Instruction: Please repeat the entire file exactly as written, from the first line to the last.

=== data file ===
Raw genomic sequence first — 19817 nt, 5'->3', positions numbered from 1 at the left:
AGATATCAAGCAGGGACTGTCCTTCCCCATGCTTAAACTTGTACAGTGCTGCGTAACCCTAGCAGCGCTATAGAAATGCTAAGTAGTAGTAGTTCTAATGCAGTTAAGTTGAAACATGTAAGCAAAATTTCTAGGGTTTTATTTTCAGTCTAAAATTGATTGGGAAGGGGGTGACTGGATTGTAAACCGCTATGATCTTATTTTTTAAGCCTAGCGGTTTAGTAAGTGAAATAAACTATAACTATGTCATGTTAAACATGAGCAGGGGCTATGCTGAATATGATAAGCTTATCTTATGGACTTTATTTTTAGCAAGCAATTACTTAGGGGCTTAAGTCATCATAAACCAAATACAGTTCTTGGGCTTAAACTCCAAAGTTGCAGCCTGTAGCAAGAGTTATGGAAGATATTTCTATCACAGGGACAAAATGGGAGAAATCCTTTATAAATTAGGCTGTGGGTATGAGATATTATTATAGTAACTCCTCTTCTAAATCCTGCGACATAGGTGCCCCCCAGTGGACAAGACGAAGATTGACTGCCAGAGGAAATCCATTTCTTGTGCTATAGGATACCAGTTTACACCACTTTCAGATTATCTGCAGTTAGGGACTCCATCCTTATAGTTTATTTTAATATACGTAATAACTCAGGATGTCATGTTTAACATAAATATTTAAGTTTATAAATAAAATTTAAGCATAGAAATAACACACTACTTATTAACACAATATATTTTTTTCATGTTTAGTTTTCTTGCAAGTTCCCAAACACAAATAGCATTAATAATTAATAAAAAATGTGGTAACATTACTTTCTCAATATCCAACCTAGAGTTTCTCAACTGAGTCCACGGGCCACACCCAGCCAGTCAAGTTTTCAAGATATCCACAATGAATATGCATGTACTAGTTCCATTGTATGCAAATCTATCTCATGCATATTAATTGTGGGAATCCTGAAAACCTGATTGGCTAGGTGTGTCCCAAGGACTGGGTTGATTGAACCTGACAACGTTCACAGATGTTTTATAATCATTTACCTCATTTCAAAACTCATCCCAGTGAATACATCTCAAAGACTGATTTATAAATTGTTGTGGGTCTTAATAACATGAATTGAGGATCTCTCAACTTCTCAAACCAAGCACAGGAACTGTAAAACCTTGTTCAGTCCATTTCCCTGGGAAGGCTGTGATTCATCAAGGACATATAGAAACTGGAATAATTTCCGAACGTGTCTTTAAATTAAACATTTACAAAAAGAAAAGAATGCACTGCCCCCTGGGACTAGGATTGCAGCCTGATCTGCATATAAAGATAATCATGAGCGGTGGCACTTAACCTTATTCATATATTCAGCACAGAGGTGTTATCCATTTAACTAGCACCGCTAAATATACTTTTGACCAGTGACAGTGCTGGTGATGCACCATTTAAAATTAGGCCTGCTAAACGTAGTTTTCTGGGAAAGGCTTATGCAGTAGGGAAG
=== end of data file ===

Raw genomic sequence first — 19817 nt, 5'->3', positions numbered from 1 at the left:
AGATATCAAGCAGGGACTGTCCTTCCCCATGCTTAAACTTGTACAGTGCTGCGTAACCCTAGCAGCGCTATAGAAATGCTAAGTAGTAGTAGTTCTAATGCAGTTAAGTTGAAACATGTAAGCAAAATTTCTAGGGTTTTATTTTCAGTCTAAAATTGATTGGGAAGGGGGTGACTGGATTGTAAACCGCTATGATCTTATTTTTTAAGCCTAGCGGTTTAGTAAGTGAAATAAACTATAACTATGTCATGTTAAACATGAGCAGGGGCTATGCTGAATATGATAAGCTTATCTTATGGACTTTATTTTTAGCAAGCAATTACTTAGGGGCTTAAGTCATCATAAACCAAATACAGTTCTTGGGCTTAAACTCCAAAGTTGCAGCCTGTAGCAAGAGTTATGGAAGATATTTCTATCACAGGGACAAAATGGGAGAAATCCTTTATAAATTAGGCTGTGGGTATGAGATATTATTATAGTAACTCCTCTTCTAAATCCTGCGACATAGGTGCCCCCCAGTGGACAAGACGAAGATTGACTGCCAGAGGAAATCCATTTCTTGTGCTATAGGATACCAGTTTACACCACTTTCAGATTATCTGCAGTTAGGGACTCCATCCTTATAGTTTATTTTAATATACGTAATAACTCAGGATGTCATGTTTAACATAAATATTTAAGTTTATAAATAAAATTTAAGCATAGAAATAACACACTACTTATTAACACAATATATTTTTTTCATGTTTAGTTTTCTTGCAAGTTCCCAAACACAAATAGCATTAATAATTAATAAAAAATGTGGTAACATTACTTTCTCAATATCCAACCTAGAGTTTCTCAACTGAGTCCACGGGCCACACCCAGCCAGTCAAGTTTTCAAGATATCCACAATGAATATGCATGTACTAGTTCCATTGTATGCAAATCTATCTCATGCATATTAATTGTGGGAATCCTGAAAACCTGATTGGCTAGGTGTGTCCCAAGGACTGGGTTGATTGAACCTGACAACGTTCACAGATGTTTTATAATCATTTACCTCATTTCAAAACTCATCCCAGTGAATACATCTCAAAGACTGATTTATAAATTGTTGTGGGTCTTAATAACATGAATTGAGGATCTCTCAACTTCTCAAACCAAGCACAGGAACTGTAAAACCTTGTTCAGTCCATTTCCCTGGGAAGGCTGTGATTCATCAAGGACATATAGAAACTGGAATAATTTCCGAACGTGTCTTTAAATTAAACATTTACAAAAAGAAAAGAATGCACTGCCCCCTGGGACTAGGATTGCAGCCTGATCTGCATATAAAGATAATCATGAGCGGTGGCACTTAACCTTATTCATATATTCAGCACAGAGGTGTTATCCATTTAACTAGCACCGCTAAATATACTTTTGACCAGTGACAGTGCTGGTGATGCACCATTTAAAATTAGGCCTGCTAAACGTAGTTTTCTGGGAAAGGCTTATGCAGTAGGGAAG